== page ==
"95. Requirements of policies and limits of liability (1) In order to comply with the requirements of this Chapter, a policy of insurance must be a policy which- (a) is issued by a person who is an authorised insurer or by a cooperative society allowed under section 108 to transact the business of an insurer, and 176 (b) insures the person or classes of persons specified in the policy to the extent specified in sub-section (2)- (i) against any liability which may be incurred by him in respect of the death of or bodily injury to any person or damage to any property of a third party caused by or arising out of the use of the vehicle in a public place The portion of section 95 of the Act, extracted above, requires every person, who is the owner of a motor vehicle to take out a policy against any liability which may be incurred by him in respect of the death of or injury to any person or damage to any property of a third party caused by or arising out of the use of the vehicle in a public place, from an authorised insurer or a cooperative society allowed under section 108 of the Act to transact the business of an insurer. Under section 95(2)(c) of the Act in the case of motor vehicles other than those referred to in clauses (a) or (b) of section 95(2) the policy of insurance should cover the amount of liability incurred. Under section 125 of the Act whoever drives a motor vehicle or causes or allows a motor vehicle to be driven in contravention of the provisions of section 94 of the Act shall be punishable with imprisonment which may extend to three months, or with fine which may extend to one thousand rupees, or with both. Thus if a policy is taken in respect of a motor vehicle from an insurer in compliance with the requirements of Chapter VIII of the Act, the insurer is under an obligation to pay the compensation payable to a third party on account of any injury to his/her person or property or payable to the legal representatives of the third party in case of death of the third party caused by or arising out of the use of the vehicle at a public place. The liability to pay compensation in respect of death of or injury caused to the person or property of a third party undoubtedly arises when such injury is caused when the insured is using the vehicle in a public place. It also arises when the insurer has caused or allowed any other person (including an independent contractor) to use his vehicle in a public place and the death of or injury to the person or property of a third party is caused on account of the use of the said vehicle during such period, unless such other person has himself taken out a policy of insurance to cover the liability arising out of such an accident.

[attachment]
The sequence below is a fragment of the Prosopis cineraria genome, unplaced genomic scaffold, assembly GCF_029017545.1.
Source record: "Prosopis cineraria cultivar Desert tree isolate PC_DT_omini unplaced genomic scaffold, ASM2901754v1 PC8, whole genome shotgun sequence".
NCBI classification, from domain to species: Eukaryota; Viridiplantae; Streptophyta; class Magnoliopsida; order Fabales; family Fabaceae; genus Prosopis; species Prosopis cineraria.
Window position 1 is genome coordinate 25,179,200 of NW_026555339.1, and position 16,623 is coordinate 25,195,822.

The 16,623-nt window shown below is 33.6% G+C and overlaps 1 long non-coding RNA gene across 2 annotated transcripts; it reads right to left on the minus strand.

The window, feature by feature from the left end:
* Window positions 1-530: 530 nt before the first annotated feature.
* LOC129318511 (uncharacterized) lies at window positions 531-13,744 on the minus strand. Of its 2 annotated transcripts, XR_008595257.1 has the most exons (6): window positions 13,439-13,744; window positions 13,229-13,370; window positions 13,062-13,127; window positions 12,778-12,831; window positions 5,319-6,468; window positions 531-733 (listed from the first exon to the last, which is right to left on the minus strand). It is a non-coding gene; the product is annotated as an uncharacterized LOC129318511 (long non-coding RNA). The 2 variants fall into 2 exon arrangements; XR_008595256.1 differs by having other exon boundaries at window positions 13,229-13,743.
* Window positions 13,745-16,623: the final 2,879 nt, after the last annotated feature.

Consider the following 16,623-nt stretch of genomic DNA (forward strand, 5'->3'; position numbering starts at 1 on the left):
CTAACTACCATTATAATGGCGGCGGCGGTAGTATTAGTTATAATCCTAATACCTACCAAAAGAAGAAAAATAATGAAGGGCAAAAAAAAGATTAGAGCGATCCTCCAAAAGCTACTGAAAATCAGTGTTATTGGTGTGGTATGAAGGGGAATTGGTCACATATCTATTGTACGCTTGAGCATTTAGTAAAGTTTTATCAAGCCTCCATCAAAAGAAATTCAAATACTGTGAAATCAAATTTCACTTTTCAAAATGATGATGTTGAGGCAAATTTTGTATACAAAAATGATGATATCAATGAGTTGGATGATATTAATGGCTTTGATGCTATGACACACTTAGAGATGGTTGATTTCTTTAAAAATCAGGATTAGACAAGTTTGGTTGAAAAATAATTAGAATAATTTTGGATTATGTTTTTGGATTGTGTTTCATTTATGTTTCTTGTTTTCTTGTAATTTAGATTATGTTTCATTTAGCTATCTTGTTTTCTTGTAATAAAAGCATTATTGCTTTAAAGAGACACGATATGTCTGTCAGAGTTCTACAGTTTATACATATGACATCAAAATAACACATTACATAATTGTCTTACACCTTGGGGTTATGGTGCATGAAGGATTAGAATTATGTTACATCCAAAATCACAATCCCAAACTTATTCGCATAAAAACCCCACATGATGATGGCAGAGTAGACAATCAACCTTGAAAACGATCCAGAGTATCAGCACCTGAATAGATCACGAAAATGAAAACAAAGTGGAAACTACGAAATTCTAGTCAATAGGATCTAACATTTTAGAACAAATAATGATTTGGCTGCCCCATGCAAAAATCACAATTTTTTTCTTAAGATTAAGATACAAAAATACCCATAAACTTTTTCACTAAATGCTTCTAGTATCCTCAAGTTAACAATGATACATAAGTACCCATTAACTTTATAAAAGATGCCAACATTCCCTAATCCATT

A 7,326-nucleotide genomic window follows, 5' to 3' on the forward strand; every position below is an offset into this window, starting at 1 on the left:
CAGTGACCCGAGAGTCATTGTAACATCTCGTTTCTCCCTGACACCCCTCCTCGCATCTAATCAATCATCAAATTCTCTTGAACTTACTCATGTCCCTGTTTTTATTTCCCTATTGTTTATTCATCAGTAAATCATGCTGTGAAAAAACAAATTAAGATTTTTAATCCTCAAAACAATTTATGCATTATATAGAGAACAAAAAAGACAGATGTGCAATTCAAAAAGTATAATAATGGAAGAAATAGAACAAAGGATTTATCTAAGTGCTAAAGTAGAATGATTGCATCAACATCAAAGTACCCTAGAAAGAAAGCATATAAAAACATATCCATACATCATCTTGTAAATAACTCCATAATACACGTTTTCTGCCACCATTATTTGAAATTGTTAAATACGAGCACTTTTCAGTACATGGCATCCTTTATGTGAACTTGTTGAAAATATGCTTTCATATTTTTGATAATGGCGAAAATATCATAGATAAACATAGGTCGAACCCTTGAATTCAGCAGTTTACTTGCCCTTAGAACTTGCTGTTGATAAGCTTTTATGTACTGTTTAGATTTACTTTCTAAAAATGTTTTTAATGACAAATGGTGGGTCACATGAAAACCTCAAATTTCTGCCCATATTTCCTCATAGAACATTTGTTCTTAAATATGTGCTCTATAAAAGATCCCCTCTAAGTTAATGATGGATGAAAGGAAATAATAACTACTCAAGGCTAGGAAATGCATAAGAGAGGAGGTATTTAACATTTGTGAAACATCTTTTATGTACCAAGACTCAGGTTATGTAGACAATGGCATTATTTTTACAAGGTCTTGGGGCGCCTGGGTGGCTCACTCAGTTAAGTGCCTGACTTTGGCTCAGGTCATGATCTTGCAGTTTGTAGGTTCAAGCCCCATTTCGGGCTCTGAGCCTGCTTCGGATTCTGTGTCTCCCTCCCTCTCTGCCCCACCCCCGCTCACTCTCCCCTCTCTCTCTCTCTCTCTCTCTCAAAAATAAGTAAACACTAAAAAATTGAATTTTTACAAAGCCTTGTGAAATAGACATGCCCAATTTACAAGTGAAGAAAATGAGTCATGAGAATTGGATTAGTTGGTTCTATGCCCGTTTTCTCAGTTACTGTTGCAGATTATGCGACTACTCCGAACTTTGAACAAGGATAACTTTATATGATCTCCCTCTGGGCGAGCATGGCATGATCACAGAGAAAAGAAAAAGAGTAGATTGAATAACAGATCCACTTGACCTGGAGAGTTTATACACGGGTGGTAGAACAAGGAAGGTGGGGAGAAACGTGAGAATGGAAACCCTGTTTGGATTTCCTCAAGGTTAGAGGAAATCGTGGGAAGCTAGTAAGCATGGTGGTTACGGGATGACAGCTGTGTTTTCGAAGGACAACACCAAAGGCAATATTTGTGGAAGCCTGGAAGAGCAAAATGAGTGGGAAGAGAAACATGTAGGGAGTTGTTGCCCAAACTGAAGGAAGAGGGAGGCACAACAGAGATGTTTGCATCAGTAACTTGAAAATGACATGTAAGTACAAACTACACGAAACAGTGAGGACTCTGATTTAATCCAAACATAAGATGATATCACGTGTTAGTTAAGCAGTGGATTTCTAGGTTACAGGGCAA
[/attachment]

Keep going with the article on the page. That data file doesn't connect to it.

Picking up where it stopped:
In the instant case neither Guru Govekar, the repairer, nor his mechanic Momad Donttach had taken a policy of insurance covering the liability to pay compensation payable to a third party, when a motor vehicle taken for repair from its owner has caused the death or 177 injury to any third party giving rise to the liability to pay compensation. When the owner of a motor vehicle entrusts his vehicle to a repairer to carry out repairs he is in fact allowing the repairer to use his vehicle in that connection.